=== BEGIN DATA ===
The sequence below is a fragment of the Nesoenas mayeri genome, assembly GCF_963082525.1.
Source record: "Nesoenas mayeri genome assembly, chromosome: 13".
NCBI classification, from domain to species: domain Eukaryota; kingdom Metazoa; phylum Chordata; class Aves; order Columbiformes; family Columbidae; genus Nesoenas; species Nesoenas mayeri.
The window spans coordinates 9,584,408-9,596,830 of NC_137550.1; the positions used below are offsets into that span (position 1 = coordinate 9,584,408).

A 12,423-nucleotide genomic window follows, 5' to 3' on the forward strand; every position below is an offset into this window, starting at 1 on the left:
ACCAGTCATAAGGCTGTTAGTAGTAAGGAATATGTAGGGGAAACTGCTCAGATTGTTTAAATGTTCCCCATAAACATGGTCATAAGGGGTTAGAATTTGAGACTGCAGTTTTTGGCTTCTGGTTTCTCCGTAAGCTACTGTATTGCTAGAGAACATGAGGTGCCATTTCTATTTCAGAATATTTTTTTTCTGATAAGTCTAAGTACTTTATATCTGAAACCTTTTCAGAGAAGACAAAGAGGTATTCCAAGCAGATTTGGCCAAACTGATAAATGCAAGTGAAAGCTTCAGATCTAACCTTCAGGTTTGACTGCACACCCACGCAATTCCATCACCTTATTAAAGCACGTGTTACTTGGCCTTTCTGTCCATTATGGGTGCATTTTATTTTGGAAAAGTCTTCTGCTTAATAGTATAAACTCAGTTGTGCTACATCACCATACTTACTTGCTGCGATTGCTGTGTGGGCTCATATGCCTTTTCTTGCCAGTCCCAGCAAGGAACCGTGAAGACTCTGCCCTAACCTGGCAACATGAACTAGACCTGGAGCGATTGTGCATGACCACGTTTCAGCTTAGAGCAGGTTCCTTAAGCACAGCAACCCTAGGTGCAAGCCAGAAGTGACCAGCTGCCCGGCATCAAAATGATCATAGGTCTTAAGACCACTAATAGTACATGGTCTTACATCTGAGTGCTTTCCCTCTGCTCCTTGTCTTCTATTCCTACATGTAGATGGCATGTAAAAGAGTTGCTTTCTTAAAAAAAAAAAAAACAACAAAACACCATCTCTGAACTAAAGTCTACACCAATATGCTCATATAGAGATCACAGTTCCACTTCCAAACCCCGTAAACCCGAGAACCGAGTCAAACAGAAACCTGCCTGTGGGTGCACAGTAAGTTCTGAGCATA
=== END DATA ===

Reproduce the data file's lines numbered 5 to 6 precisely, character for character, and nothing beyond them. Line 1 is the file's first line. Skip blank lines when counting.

A 12,423-nucleotide genomic window follows, 5' to 3' on the forward strand; every position below is an offset into this window, starting at 1 on the left:
ACCAGTCATAAGGCTGTTAGTAGTAAGGAATATGTAGGGGAAACTGCTCAGATTGTTTAAATGTTCCCCATAAACATGGTCATAAGGGGTTAGAATTTGAGACTGCAGTTTTTGGCTTCTGGTTTCTCCGTAAGCTACTGTATTGCTAGAGAACATGAGGTGCCATTTCTATTTCAGAATATTTTTTTTCTGATAAGTCTAAGTACTTTATATCTGAAACCTTTTCAGAGAAGACAAAGAGGTATTCCAAGCAGATTTGGCCAAACTGATAAATGCAAGTGAAAGCTTCAGATCTAACCTTCAGGTTTGACTGCACACCCACGCAATTCCATCACCTTATTAAAGCACGTGTTACTTGGCCTTTCTGTCCATTATGGGTGCATTTTATTTTGGAAAAGTCTTCTGCTTAATAGTATAAACTCAGTTGTGCTACATCACCATACTTACTTGCTGCGATTGCTGTGTGGGCTCATATGCCTTTTCTTGCCAGTCCCAGCAAGGAACCGTGAAGACTCTGCCCTAACCTGGCAACATGAACTAGACCTGGAGCGATTGTGCATGACCACGTTTCAGCTTAGAGCAGGTTCCTTAAGCACAGCAACCCTAGGTGCAAGCCAGAAGTGACCAGCTGCCCGGCATCAAAATGATCATAGGTCTTAAGACCACTAATAGTACATGGTCTTACATCTGAGTGCTTTCCCTCTGCTCCTTGTCTTCTATTCCTACATGTAGATGGCATGTAAAAGAGTTGCTTTCTTAAAAAAAAAAAAAACAACAAAACACCATCTCTGAACTAAAGTCTACACCAATATGCTCATATAGAGATCACAGTTCCACTTCCAAACCCCGTAAACCCGAGAACCGAGTCAAACAGAAACCTGCCTGTGGGTGCACAGTAAGTTCTGAGCATA